|Origin:||entree, from entrer; ENTER|
the act of going into something [≠ exit]
act of entering[uncountable and countable]
It was dark and their entry into the camp had gone unnoticed.
Harry made his entry into the village.
There was no sign of a forced entry.
How did the thieves gain entry (=get in)?
when someone starts to take part in a system, a particular kind of work etc, or the permission they need in order to do this
Britain's entry into the European Union
the minimum height for entry into the police force
This enabled European banks to gain entry into new markets.
the entry requirements for a degree course
the right to enter a place, building etc
right to enter[uncountable]
Entry to the gardens is included in the price of admission.
The refugees were repeatedly refused entry into (=not allowed in) the country.
no entry (=written on signs to show that you are not allowed to go somewhere)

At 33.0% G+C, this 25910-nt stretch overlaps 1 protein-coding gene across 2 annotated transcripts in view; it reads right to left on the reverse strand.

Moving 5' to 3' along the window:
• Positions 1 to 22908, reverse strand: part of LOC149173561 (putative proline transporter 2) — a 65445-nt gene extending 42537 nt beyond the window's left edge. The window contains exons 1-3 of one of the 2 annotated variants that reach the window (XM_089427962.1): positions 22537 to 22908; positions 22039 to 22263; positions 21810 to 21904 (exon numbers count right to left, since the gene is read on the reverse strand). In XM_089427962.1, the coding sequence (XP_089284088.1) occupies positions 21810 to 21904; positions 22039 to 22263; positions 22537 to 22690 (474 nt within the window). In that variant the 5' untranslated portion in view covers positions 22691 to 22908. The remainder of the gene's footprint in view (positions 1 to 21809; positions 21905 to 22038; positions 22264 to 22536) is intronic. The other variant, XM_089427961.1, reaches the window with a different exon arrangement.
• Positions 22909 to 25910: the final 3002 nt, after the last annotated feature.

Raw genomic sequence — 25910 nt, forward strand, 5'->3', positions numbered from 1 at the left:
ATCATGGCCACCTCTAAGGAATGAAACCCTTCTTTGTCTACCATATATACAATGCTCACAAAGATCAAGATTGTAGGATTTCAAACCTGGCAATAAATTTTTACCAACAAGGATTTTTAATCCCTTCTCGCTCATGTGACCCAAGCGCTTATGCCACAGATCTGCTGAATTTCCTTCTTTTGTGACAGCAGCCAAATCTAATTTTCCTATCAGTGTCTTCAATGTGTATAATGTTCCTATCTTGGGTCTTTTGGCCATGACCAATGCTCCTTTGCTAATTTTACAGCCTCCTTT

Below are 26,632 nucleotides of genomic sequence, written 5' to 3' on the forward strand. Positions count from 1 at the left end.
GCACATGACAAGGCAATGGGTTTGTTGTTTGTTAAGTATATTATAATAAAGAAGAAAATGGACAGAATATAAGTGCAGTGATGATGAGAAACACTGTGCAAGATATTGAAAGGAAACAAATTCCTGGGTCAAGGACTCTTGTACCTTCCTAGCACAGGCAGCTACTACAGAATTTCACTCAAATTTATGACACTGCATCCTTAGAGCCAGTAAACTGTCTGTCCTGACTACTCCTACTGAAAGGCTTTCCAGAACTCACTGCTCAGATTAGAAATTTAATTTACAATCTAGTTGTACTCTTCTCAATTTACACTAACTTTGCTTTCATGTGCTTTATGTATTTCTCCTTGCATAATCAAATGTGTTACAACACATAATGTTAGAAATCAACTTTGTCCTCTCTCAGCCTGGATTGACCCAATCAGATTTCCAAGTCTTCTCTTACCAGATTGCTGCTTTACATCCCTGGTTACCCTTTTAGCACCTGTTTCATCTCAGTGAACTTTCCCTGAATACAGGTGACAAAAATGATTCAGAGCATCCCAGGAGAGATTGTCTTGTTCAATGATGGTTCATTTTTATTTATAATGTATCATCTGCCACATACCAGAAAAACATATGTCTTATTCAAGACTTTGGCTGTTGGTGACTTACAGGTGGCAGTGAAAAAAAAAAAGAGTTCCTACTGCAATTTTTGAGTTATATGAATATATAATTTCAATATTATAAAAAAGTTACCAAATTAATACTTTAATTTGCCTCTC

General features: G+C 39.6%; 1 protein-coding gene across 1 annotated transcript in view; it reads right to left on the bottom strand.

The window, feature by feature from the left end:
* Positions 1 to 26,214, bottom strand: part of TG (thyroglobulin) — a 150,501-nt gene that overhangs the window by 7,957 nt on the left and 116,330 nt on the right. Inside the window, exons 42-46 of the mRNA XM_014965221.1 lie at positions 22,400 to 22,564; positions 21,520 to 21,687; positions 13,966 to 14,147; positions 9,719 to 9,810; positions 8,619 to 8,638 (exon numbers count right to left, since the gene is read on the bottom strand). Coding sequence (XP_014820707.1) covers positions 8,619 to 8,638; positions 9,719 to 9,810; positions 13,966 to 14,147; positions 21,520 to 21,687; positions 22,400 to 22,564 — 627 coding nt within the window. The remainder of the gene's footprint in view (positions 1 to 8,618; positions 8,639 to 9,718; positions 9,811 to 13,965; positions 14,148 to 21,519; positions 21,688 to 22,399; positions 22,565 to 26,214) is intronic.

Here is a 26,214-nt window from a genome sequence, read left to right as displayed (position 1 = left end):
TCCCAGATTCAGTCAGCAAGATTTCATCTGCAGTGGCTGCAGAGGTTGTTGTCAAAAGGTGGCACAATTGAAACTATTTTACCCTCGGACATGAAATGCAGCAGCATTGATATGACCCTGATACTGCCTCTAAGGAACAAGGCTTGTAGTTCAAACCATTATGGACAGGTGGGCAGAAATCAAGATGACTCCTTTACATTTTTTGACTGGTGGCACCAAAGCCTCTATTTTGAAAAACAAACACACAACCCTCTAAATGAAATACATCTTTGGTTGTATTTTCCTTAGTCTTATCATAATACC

an entry visa
something that you write, make, do etc in order to try and win a competition:
The winning entry will be published in our April issue.
What's the closing date for entries?
b) [usually singular]
the number of people or things taking part in a competition:
We've attracted a record entry this year.
a piece of writing in a diary, or in a book containing information such as a dictionary:
a dictionary entry
the act of putting information into a computer:
a door, gate, or passage that you go through to enter a place ➔ entrance1 (1)